Sharma & Kumar Escape from Reality
Anime cartoons in Japanese are not just for Japanese-speakers. Two Indian-American college students explain why subtitles are better than voices dubbed into English.
Eyebrows leaping off of a character's head signal surprise, and a tear falling from the forehead indicates embarrassment.
Avinash Kumar and Shivu Sharma look at each other with angry faces. Kumar swings both arms behind himself, bends over and sprints towards his friend, yelling "Chidori!" Sharma lifts his right palm towards Kumar's face and retaliates with a "Rasengan!"
The first time I saw my friends like this, two college students using play fighting words from a Japanese anime series, they could sense my confusion.
"It's 'Naruto!'", both yelled, dropping their superpower poses.
"Naruto" and other Japanese animated television series have been common obsessions in the United States for years now. According to Roland Kelts' 2007 book Japanamerica: How Japanese Pop Culture Has Invaded the U.S., the term "anime ... has been common parlance in the American media, no longer explained or defined in parentheses." Anime Expo 2009, the largest convention of its kind, attracted over 44,000 fans to the Los Angeles Convention Center last July.
Though they did not attend the convention, Kumar and Sharma share an avid interest in anime. The two Indian-American UCLA students eagerly await the weekly release of "Naruto," waiting at least an hour for each 22-minute episode to buffer before they can watch on their laptops. I was the more baffled by their interest in this show when I saw that it was entirely in Japanese and that they have to read tiny subtitles at the bottom of the screen.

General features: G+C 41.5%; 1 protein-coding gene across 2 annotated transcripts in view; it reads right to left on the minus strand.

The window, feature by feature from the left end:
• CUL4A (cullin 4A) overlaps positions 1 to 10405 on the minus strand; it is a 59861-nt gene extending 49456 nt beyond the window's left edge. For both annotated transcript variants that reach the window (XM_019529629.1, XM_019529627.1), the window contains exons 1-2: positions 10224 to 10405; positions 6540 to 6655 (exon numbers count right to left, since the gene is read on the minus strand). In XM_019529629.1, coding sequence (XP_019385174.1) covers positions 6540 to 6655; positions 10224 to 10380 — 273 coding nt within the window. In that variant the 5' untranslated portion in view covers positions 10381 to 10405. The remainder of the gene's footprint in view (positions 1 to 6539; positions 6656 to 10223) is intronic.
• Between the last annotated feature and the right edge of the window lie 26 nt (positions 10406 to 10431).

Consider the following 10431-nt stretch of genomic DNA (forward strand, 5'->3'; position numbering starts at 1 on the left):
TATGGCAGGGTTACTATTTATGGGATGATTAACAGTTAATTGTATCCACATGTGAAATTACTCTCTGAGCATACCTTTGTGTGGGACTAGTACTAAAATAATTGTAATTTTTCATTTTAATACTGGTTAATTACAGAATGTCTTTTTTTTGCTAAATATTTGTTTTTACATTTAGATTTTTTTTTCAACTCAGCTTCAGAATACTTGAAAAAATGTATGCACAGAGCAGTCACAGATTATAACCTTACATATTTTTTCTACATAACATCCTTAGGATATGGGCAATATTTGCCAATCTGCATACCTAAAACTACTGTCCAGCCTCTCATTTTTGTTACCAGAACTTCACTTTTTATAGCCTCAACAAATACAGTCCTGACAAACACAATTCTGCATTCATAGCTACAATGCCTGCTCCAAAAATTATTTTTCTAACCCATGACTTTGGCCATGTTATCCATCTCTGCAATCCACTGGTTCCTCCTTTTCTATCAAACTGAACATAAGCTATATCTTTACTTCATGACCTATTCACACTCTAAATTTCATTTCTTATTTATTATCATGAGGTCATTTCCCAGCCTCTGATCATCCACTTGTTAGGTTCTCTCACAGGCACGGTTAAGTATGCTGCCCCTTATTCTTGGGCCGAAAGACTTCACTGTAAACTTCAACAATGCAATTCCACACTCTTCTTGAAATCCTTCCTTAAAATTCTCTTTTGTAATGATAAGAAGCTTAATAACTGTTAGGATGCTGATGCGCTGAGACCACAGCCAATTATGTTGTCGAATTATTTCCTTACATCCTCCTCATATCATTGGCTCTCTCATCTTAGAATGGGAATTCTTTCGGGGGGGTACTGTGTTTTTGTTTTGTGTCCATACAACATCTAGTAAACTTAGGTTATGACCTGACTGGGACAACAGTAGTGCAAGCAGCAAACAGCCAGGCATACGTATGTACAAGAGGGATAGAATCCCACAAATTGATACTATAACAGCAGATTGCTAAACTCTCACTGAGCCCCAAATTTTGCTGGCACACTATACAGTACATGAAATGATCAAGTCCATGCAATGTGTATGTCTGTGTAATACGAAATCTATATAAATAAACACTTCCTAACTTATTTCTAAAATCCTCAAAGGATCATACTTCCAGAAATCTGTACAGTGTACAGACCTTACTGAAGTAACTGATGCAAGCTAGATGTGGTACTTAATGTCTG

In a lengthy conversation with the two anime aficionados – after the week's episode was over, of course – I uncovered a basic history of how they got to this point. It all started in 1999, they said, when the television show "Dragon Ball Z" gained popularity on Cartoon Network as part of the "Toonami" block.
At the time, Sharma was unaware that "Dragon Ball Z" was a Japanese television show because it had an English dubbed track. It appealed to him because of the subject matter, not the foreign origins. In the early years of this show, according to Kumar and Sharma, there was no indication that the characters were even Japanese. Their blond hair and blue eyes made them no different from other cartoon characters on the same network.
What attracted them to this show over others were the consistent themes of anime: fantastical human beings with superpowers on a mission to … fight evil villains with superpowers. The stories usually revolve around a main male character, just a regular boy, who discovers his super abilities as he grows up and encounters the world around him.
"The anime plot really hit the chord that we grew up with," said Sharma, "being just a boy but wanting superhero special powers and the ability to do crazy things."
Like other "Dragaon Ball Z" fans, Kumar and Sharma began searching for more anime online. Eventually, they migrated from the dubbed show to the subtitled "Naruto." I asked if they felt any sort of language barrier or distance from the characters and subject matter of "Naruto" because it was in Japanese. They said they did not. Because they have been watching anime since they were young boys, my friends have not only picked up some strange vocabulary, but also know that eyebrows leaping off of a character's head signal surprise, and that a tear falling from the forehead indicates embarrassment.
Kumar and Sharma even believe that the use of subtitles helped them to learn these physical cues, in a way that a dubbed English track could not. The fluctuating intensity and tones of characters' speech, which would be lost in a dubbed version, work together with the drawings to express emotion.
That's important, said Kumar, because anime works best when the characters seem close to viewers.
"Watching anime is like watching theater or Broadway; it's definitely not going to be like watching a movie," he said.
Published: Tuesday, December 15, 2009